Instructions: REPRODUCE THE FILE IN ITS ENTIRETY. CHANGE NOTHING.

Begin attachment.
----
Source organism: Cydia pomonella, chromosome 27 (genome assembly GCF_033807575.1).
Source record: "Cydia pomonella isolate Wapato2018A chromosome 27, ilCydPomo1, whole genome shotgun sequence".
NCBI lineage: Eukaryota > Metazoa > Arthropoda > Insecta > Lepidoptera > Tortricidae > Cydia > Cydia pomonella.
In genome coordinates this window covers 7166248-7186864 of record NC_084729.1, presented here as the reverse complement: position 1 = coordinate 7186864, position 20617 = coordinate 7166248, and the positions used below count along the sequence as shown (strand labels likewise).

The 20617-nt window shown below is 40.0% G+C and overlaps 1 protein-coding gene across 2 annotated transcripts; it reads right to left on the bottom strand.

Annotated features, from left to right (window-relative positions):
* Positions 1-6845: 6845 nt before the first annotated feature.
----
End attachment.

Source organism: Cydia pomonella, chromosome 27 (genome assembly GCF_033807575.1).
Source record: "Cydia pomonella isolate Wapato2018A chromosome 27, ilCydPomo1, whole genome shotgun sequence".
NCBI lineage: Eukaryota > Metazoa > Arthropoda > Insecta > Lepidoptera > Tortricidae > Cydia > Cydia pomonella.
In genome coordinates this window covers 7166248-7186864 of record NC_084729.1, presented here as the reverse complement: position 1 = coordinate 7186864, position 20617 = coordinate 7166248, and the positions used below count along the sequence as shown (strand labels likewise).

The 20617-nt window shown below is 40.0% G+C and overlaps 1 protein-coding gene across 2 annotated transcripts; it reads right to left on the bottom strand.

Annotated features, from left to right (window-relative positions):
* Positions 1-6845: 6845 nt before the first annotated feature.